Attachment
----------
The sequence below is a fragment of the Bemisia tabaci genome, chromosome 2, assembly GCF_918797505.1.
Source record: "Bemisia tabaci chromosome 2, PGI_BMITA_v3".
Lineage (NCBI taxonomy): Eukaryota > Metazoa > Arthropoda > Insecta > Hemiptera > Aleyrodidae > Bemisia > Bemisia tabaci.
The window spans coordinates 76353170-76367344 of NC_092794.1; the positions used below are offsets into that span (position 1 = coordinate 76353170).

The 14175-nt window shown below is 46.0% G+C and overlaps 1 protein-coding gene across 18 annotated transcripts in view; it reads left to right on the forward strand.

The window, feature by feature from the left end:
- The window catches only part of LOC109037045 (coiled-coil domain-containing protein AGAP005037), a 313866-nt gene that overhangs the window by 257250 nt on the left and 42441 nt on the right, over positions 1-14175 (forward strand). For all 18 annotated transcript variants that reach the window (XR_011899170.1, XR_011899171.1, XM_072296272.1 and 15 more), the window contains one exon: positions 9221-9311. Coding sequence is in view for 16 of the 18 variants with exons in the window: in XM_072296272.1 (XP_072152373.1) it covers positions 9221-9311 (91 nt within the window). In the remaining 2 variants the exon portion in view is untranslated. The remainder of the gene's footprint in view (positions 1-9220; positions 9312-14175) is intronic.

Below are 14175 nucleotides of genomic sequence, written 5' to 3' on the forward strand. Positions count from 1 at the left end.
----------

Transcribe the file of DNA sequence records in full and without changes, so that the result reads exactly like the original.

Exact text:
The sequence below is a fragment of the Bemisia tabaci genome, chromosome 2, assembly GCF_918797505.1.
Source record: "Bemisia tabaci chromosome 2, PGI_BMITA_v3".
Lineage (NCBI taxonomy): Eukaryota > Metazoa > Arthropoda > Insecta > Hemiptera > Aleyrodidae > Bemisia > Bemisia tabaci.
The window spans coordinates 76353170-76367344 of NC_092794.1; the positions used below are offsets into that span (position 1 = coordinate 76353170).

The 14175-nt window shown below is 46.0% G+C and overlaps 1 protein-coding gene across 18 annotated transcripts in view; it reads left to right on the forward strand.

The window, feature by feature from the left end:
- The window catches only part of LOC109037045 (coiled-coil domain-containing protein AGAP005037), a 313866-nt gene that overhangs the window by 257250 nt on the left and 42441 nt on the right, over positions 1-14175 (forward strand). For all 18 annotated transcript variants that reach the window (XR_011899170.1, XR_011899171.1, XM_072296272.1 and 15 more), the window contains one exon: positions 9221-9311. Coding sequence is in view for 16 of the 18 variants with exons in the window: in XM_072296272.1 (XP_072152373.1) it covers positions 9221-9311 (91 nt within the window). In the remaining 2 variants the exon portion in view is untranslated. The remainder of the gene's footprint in view (positions 1-9220; positions 9312-14175) is intronic.

Below are 14175 nucleotides of genomic sequence, written 5' to 3' on the forward strand. Positions count from 1 at the left end.